DID YOU HEAR the one about the clergyman who was thrilled by a General Synod Report? Well, he really does exist and he went public on his private fetish in a recent debate. Opinion in the bar afterwards was that he must come from a very sleepy parish, where the weeks and months between Synod meetings pass very slowly indeed. Then there was the clergyman who assured the Synod that he had no need for Viagra. I can’t remember the exact context in which this revelation was made, but it certainly served to keep the House of Bishops awake.
The Synod agenda at York had a fairly turgid look about it – plenty of liturgy and plenty of legislation. In the event there were some lively debates, including a motion from Robert Leach (Guildford) calling on the Government to allow churches to reclaim Value Added Tax on their expenditure: don’t think that the Synod is all about esoteric things with no relevance to the parishes!
I had the temerity to ask two questions about bishops’ expenses. One noted that fees received by clergy for occasional offices were generally assigned to their Diocesan Stipends fund and asked if a similar practice was followed in respect of allowances received by bishops for their attendance at the House of Lords.
The Church Commissioners assured me that such payments to bishops were not ‘fees’ but ‘as allowances paid for overnight accommodation, subsistence and secretarial costs’. Perhaps someone in the Home Counties might care to ask a question at their diocesan synod to elicit what kind of overnight accommodation their bishop actually uses when he is on duty at the Lords. What’s the betting that there will be good reason in the standing orders for ruling the question out of order?
My second question was about who authorises expenses claims submitted by bishops. How bishops can run up expenses of thousands of pounds a week defeats me, since there must be a limit to the amount of claret you can drink!
Apparently the bishops don’t have ‘ expenses’. In Church Commissioners’ newspeak, they have ‘working costs’. These are, of course ‘wholly, exclusively and necessarily incurred in the performance of a bishop’s duties’, in order to satisfy Inland Revenue rules. However, I got the distinct impression that if the Inland Revenue did not question the claims, the Church Commissioners certainly weren’t going to question the bishops’ accounts. There is a quarterly audit, of course; but to all intents and purposes it would appear that expenses are incurred, and paid for, on bishops’ say-so. Even the Queen, the Church of England’s Supreme Governor has to submit a Civil List to parliamentary scrutiny and approval. Might it not be appropriate for the humble pastors of pastors to submit their stewardship to the scrutiny of others too?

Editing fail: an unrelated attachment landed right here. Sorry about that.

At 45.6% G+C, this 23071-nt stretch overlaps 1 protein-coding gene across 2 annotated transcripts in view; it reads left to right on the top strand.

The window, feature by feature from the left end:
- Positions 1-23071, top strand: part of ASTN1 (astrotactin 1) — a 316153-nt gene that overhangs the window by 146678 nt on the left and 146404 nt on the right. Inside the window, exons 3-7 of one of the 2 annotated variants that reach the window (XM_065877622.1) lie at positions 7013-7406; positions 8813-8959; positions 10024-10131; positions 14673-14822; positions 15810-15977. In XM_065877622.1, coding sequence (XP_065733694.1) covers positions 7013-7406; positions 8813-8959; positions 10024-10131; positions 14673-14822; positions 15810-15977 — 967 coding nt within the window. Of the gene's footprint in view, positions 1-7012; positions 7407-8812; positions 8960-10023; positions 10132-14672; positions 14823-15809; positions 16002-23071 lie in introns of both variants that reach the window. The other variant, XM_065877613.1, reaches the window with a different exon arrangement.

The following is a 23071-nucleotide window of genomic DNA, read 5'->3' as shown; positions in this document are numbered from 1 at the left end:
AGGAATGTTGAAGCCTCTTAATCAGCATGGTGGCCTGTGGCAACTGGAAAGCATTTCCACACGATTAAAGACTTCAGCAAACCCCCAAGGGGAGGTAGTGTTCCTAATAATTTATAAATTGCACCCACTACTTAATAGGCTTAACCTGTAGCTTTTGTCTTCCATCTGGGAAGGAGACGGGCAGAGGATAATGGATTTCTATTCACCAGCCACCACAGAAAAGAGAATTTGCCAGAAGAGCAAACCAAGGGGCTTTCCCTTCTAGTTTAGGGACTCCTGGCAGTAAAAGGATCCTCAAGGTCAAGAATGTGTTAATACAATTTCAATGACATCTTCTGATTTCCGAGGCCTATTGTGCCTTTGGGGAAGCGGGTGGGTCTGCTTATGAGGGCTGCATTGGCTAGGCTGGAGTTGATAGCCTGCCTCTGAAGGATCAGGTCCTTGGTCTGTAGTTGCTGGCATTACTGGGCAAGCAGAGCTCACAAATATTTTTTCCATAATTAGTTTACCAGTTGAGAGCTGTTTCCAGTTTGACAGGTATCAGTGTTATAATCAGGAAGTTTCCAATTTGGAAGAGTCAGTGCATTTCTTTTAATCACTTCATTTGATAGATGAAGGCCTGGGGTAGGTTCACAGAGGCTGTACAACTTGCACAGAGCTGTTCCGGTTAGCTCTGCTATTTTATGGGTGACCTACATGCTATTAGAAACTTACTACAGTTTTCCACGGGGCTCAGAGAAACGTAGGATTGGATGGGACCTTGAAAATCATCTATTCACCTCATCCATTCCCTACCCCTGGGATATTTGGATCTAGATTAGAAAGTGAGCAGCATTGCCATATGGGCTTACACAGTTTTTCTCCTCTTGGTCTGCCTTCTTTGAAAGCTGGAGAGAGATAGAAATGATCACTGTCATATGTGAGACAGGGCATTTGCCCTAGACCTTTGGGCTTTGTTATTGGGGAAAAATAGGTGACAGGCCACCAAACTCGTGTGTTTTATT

I spent one lunchtime chatting with a Northern bishop who was concerned that people seemed to be gunning for the bishops. He was at pains to point out that much of a bishop’s work receives no publicity, and that the power to suspend churchwardens, for instance, was more necessary than some parliamentarians and laity appeared to appreciate. I won’t recount the salacious incidents he recounted to me, because I promised I wouldn’t; but I must admit that I have a lot of sympathy for him. As he said, ‘If my mother had known what being a bishop was really like, she would probably have advised me not to become one.’ Sadly, though, it is the bad guys who give the good guys a bad name. While the House of Bishops has members with the pastoral sensitivity of Attila the Hun, I suspect that bishops will have to endure their share of criticism.
It was good to find Synod addressing the problems of Kosovo and also to hear from the Bishop of Stepney, who has had a major role in the Stephen Lawrence inquiry. Both Philip Giddings, vice-Chairman of the House of Laity, and the Archbishop of Canterbury urged the Synod to work towards a Church and a Society where the colour of your skin doesn’t matter. As the Archbishop poignantly observed: ‘If it weren’t for the colour of his skin, Stephen Lawrence would be alive today.’
And finally…we had a report before us (GS1342) Rules to Order the Service and other miscellaneous liturgical proposals. It all looked fairly anodyne. But I did note a sentence which read: ‘ In the reading of psalms and other potions of scripture any version of Holy Scripture which is not prohibited by lawful authority may be used.’
This seemed to be a radical departure from previous practice where only versions which were specifically authorised could be used. So I asked the question: ‘Which version of Holy Scripture are prohibited by lawful authority?’ I received the disarmingly frank answer. ‘None of those currently on the market’.
Readers may draw their own conclusions about the liberality and inclusiveness of the new anything-goes-Church-of-England.
Gerry O’Brien is lay member of the general Synod representing the diocese of Rochester.